Stackoverflow is a constantly updating stream of programming-related questions. If you’re the kind of person who likes reading questions about programming and on topics completely incomprehensible to ordinary people then Stackoverflow could be your nirvana.

I’ll be honest and admit I haven’t a clue what most of the questions on Stackoverflow are pertaining to, but James Bruce may well do. This is geekdom for those who are bigger geeks than me.

MakeUseOf

websites for geeks

MakeUseOf is awesome, obviously. If you’re reading this then you already know MakeUseOf is THE place for geeks to hang out. With more than 20 writers, all of whom have different interests and expertise in different fields, MakeUseOf will have something for everyone.

I myself,consider ” makeuseof ” the best!

There are Best Of Apps for a host of platforms, Guides and Cheat Sheets, a vast Directory of websites, and a forum for Questions and Answers. This is geekdom for the masses.

Conclusions

The 10 websites above represent geek heaven. These are where all geeks or would-be geeks should be hanging out on a daily basis. When combined with the 10 websites where cool computer geeks reside you should never be left needing a place to visit on the Web to gain your geek credentials.

As always we want to hear from you. So please let us know your thoughts on geeks, geek culture, and websites for geeks. If there are you visit on a regular basis that you feel should have made the list then link to it in the comments section below.

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5 Tech Myths: Cell Phones Don’t Cause Cancer & More


tech mythsMyths are more common than most people will admit. They perpetuate because they sound like they could be true – and nobody has time to fact-check every last detail. Eventually, as the myths are repeated time and time again, they sound more factual than the truth.

Technology is as susceptible to myths as any other niche. The complexity of the subject, combined with the rapid introduction of new, unfamiliar innovations, creates a perfect breeding ground for misunderstanding. Let’s set these tech myths straight.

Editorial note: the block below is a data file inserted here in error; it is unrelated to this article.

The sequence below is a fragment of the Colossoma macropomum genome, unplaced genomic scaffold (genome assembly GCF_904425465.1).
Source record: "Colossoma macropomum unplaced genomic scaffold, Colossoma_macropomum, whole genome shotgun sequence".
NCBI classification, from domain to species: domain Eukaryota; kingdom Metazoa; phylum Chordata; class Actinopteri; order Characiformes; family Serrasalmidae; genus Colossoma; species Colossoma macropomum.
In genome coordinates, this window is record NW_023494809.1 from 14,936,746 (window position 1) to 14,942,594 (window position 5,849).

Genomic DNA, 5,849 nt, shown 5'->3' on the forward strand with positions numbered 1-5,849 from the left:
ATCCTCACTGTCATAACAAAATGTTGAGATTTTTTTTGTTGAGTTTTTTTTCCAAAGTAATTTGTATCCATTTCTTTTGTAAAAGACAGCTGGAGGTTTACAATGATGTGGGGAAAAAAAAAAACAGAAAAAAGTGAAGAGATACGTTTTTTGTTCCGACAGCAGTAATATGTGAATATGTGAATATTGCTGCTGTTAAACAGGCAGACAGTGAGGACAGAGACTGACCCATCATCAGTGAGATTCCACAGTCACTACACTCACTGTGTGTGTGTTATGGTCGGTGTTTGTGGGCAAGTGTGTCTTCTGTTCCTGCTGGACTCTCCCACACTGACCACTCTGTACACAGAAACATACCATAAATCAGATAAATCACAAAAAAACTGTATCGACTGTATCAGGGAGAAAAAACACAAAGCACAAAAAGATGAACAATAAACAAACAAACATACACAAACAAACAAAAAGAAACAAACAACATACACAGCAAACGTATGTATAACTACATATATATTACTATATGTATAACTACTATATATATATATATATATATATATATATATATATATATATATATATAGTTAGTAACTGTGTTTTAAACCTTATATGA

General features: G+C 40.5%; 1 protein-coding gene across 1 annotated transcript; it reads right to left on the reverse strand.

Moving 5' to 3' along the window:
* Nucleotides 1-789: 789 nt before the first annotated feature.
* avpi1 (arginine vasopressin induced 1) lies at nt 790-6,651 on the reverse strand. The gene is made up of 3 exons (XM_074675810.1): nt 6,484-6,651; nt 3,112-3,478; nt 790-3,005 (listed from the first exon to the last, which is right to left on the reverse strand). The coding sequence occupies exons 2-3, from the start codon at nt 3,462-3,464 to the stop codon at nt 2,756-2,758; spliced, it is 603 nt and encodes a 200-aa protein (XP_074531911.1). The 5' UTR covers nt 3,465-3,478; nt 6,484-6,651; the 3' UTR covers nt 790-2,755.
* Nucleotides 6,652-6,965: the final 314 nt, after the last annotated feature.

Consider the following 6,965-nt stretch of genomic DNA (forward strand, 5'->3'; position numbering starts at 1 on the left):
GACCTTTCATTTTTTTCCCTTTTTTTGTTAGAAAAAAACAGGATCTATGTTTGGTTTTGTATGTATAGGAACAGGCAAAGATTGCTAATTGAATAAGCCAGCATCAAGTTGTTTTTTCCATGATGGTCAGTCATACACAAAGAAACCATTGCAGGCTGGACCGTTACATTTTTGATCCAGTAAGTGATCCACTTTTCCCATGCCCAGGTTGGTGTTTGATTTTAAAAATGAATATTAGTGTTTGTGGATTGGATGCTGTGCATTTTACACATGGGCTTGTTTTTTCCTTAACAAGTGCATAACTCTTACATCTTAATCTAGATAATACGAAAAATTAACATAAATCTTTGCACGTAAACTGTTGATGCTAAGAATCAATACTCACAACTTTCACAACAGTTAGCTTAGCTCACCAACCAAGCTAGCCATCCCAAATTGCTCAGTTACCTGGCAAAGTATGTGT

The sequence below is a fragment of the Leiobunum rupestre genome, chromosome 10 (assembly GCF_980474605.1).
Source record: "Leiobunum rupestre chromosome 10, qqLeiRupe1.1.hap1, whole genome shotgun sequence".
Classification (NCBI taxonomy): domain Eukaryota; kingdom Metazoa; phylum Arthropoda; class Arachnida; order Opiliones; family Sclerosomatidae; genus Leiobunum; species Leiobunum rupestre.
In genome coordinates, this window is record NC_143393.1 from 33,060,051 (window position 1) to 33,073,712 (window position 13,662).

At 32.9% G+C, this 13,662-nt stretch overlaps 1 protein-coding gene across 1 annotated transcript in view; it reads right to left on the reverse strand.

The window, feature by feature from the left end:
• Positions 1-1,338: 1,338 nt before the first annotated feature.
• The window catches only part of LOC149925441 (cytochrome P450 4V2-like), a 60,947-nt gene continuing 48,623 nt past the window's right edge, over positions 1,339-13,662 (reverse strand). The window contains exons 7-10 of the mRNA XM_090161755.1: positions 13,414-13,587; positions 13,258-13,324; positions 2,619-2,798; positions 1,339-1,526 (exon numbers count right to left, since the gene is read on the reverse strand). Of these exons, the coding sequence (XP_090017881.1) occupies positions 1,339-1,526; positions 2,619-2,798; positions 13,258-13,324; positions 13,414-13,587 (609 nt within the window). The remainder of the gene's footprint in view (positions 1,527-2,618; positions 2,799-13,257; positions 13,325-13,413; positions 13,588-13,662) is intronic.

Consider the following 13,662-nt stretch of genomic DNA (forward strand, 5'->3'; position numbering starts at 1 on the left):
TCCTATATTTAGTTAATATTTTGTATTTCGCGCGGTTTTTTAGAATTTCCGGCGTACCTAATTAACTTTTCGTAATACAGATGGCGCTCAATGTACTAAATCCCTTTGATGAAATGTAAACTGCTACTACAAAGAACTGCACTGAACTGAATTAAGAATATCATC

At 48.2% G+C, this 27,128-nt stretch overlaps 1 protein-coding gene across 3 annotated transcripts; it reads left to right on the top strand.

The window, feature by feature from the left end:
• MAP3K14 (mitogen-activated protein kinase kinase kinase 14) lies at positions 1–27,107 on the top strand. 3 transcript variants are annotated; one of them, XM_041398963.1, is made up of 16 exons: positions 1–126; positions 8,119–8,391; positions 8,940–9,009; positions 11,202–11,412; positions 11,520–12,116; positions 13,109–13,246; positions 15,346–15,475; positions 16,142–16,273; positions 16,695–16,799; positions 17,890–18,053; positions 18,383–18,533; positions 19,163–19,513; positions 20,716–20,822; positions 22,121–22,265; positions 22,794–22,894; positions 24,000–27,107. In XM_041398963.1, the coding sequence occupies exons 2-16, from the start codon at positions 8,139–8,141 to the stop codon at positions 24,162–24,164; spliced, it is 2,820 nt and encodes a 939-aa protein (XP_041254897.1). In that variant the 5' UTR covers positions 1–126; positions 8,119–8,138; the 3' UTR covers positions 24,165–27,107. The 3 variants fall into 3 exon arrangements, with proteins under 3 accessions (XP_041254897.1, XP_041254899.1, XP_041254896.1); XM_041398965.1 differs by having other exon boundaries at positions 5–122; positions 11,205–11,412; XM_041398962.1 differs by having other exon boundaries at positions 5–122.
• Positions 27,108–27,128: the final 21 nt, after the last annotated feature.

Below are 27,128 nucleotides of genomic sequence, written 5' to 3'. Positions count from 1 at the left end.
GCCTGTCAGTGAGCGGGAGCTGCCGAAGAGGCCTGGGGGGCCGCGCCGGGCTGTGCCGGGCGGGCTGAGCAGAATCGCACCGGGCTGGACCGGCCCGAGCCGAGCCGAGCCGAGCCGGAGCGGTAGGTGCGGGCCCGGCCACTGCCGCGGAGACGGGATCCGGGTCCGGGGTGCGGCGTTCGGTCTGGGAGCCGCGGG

RAM Usage Is Bad

tech myths

MakeUseOf will occasionally receive a question from a reader that asks about how to reduce RAM usage on a computer, tablet or smartphone. Their alarm is understandable. A user browsing the web in Windows 7 might open their task manager to find over six gigabytes ofRAM used. “Ack!” they think, “no wonder my computer is so slow!”

In truth, this relationship should be flipped on its head. RAM is very, very quick. Mechanical hard drives and some forms of flash storage (like most SD cards) are slow. By storing data that might be needed in RAM, a computer can increase the load speed of frequently accessed software. If RAM is not full of data, it’s effectively doing nothing, so why have it sit empty?

Smartphone users shouldn’t worry for the same reason. Background apps can negatively impact performance on an Android phone, but this usually isn’t because of memory. Instead, the culprit is usually an app that’s running in the background. Clearing memory appears to improve performance only because the offending app is closed to free up space.

Improperly Unmounting A USB Drive Will Delete Data

tech myths busted

Windows has long sounded the alarm about improperly unmounting disk drives. To this day, you may still receive warning messages when you remove a drive that you haven’t properly disabled through the operating system. Given the alarm, you’d think that the consequences of disobeying would be disastrous.

Not true. USB drives can be freely removed from a computer without issue in most situations. I can attest to this personally. As part of my work, I often have to move flash drives from one PC to the next, and I’ve never lost data from a drive because of it.